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What “Done” Looks Like, and Everything Else to Include in Your Recipe’s Instructions

What “Done” Looks Like, and Everything Else to Include in Your Recipe’s Instructions

What does “done” look like? The answer to this is the key part of every recipe! Whether you’re a stickler for writing down cook times, or just prefer to test your steak with the “poke to know if it’s done” test, here’s everything you should include in your recipe’s instructions below! 

BEFORE YOU BEGIN 

What are the key steps to take before cooking can begin? These are ideal for anything and everything your reader needs to do before beginning the recipe; steps like allowing butter to reach room temperature or preheating the oven. Check out The Kitchn’s article on everything you should do before turning on the burner! 

E.g. Before you begin, preheat the oven to 350°F / 180°C and line a baking tray with parchment paper. 

CORRECT ORDER

The order of your recipe’s instructions should help, not hinder, the efficiency of cooking it. This means that if your recipe has multiple components (like our community recipe for Pilchards Curry with Dombolo), consider starting with the section that has the longest cook time. The easier it is for your reader to plan, the less time they have to spend idly waiting for each stage to cook.

E.g. While the stew simmers for 30 mins, get started on the dumpling mixture.

TEMPERATURES

Does your oven run hot or cold? The temperature of appliances can vary between brands, but household environmental factors like heat or humidity can also affect the outcome of recipes. This is why it is common for recipes to use high / medium / low temperatures for stovetops, as a #4 on your stove might be someone else’s #6! CNET wrote a great article on how to test how hot your oven runs using a cheap oven thermometer.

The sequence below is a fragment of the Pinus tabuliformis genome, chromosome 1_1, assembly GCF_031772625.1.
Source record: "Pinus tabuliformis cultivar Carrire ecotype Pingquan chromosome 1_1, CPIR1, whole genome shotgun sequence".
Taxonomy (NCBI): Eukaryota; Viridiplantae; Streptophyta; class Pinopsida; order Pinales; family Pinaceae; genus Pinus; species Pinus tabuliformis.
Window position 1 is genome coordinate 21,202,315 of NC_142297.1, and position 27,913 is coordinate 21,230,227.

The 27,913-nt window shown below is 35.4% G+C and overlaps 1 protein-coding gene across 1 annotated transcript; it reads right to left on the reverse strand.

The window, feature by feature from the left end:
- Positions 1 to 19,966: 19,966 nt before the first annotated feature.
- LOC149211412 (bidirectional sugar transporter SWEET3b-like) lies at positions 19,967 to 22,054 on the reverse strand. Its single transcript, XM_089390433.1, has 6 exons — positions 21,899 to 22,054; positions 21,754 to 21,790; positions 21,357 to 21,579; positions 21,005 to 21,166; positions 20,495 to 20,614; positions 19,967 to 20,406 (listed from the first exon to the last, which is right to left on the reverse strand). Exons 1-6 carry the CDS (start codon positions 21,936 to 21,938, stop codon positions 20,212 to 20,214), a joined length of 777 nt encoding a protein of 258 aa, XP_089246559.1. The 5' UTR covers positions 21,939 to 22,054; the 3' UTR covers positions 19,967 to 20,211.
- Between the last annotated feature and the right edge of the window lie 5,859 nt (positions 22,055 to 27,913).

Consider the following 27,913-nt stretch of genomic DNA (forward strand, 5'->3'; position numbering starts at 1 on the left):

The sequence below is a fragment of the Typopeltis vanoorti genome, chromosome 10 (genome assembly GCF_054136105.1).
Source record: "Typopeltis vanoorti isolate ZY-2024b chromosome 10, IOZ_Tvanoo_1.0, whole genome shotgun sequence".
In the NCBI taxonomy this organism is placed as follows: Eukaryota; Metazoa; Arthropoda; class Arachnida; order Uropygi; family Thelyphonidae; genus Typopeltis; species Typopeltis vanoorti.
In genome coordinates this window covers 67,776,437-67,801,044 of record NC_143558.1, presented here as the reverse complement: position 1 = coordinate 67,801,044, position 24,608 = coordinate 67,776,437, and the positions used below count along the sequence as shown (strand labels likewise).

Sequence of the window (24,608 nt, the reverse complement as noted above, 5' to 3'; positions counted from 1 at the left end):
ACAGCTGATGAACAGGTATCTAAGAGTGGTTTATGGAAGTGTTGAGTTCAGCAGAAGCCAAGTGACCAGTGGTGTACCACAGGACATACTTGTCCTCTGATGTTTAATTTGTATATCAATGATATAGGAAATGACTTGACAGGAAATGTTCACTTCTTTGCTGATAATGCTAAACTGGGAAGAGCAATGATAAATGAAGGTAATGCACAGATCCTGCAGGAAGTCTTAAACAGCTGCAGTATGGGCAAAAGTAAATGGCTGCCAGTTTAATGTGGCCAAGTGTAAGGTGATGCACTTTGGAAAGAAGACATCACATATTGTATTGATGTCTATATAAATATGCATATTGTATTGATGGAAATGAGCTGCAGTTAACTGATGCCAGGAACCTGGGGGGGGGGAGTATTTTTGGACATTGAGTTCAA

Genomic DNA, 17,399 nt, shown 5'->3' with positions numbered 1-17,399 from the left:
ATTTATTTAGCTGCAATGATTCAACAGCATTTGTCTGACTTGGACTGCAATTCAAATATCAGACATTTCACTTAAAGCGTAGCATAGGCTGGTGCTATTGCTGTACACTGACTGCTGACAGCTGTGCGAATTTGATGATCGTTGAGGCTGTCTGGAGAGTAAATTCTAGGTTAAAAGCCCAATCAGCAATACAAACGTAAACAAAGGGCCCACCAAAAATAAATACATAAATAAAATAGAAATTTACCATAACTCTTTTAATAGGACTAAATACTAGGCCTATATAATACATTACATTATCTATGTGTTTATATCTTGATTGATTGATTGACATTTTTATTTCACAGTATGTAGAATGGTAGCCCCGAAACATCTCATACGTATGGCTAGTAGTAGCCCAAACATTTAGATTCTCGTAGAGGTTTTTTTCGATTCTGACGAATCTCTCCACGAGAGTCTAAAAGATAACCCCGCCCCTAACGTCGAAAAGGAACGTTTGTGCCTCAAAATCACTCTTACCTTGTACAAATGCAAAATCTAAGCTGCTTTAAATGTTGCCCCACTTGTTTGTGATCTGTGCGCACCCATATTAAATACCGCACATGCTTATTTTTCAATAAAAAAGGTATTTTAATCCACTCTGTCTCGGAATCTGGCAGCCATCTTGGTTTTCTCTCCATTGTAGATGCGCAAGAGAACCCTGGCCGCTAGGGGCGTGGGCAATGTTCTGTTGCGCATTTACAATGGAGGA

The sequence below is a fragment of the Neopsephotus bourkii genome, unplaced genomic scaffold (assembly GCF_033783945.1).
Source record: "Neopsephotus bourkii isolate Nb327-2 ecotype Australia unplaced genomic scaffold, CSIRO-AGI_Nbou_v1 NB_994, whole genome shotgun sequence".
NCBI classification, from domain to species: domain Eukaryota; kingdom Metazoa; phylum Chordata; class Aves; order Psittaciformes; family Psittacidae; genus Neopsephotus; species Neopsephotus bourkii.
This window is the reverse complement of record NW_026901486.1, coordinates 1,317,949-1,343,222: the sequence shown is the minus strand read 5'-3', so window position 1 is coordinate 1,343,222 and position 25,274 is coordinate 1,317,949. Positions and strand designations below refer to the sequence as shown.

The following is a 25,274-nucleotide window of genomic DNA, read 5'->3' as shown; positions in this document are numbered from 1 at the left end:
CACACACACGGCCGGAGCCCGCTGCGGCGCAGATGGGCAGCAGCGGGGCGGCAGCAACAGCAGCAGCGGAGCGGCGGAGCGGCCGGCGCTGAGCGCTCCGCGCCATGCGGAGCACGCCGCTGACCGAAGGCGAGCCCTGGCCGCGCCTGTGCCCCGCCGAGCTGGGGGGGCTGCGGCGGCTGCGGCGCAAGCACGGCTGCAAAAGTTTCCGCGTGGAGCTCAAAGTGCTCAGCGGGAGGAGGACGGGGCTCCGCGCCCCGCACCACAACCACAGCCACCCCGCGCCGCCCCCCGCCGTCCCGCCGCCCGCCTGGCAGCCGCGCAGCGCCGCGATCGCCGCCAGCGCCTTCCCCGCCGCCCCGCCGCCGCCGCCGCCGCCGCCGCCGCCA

E.g. Fry the eggs in a large frying pan set over medium-high heat. Cover with a lid and reduce to medium heat until the whites are cooked. 

TIME INDICATORS

Time indicators are great to give your reader a rough idea of how long to wait or when to plan to start. Adding prep and cook times to the top of your recipe is optional, but we encourage including timings in the instructions as a guide. Remember: timings may differ depending on the temperature output of the cooking appliance or the reader’s skill level.

E.g. Cook the steak on one side until browned and crisp, about 5 minutes. Flip and repeat on the other side, another 3-5 minutes. 

VISUAL CUES

You should always provide visual cues in your instructions to show what “done” looks like, as they can be more reliable than exact times. They take into account differences in temperature and the size of the food your reader is cooking. 

E.g. Char the bell pepper over the flame until it begins to blister and turn black. 

Do you have any other tips for how to write a recipe? Share them with us on our socials, and tag us with #MyJikoni to join our growing community of recipe creators!

In Swahili, Jikoni means kitchen. At our core, that’s what we are. A space to cook, to share, to create.

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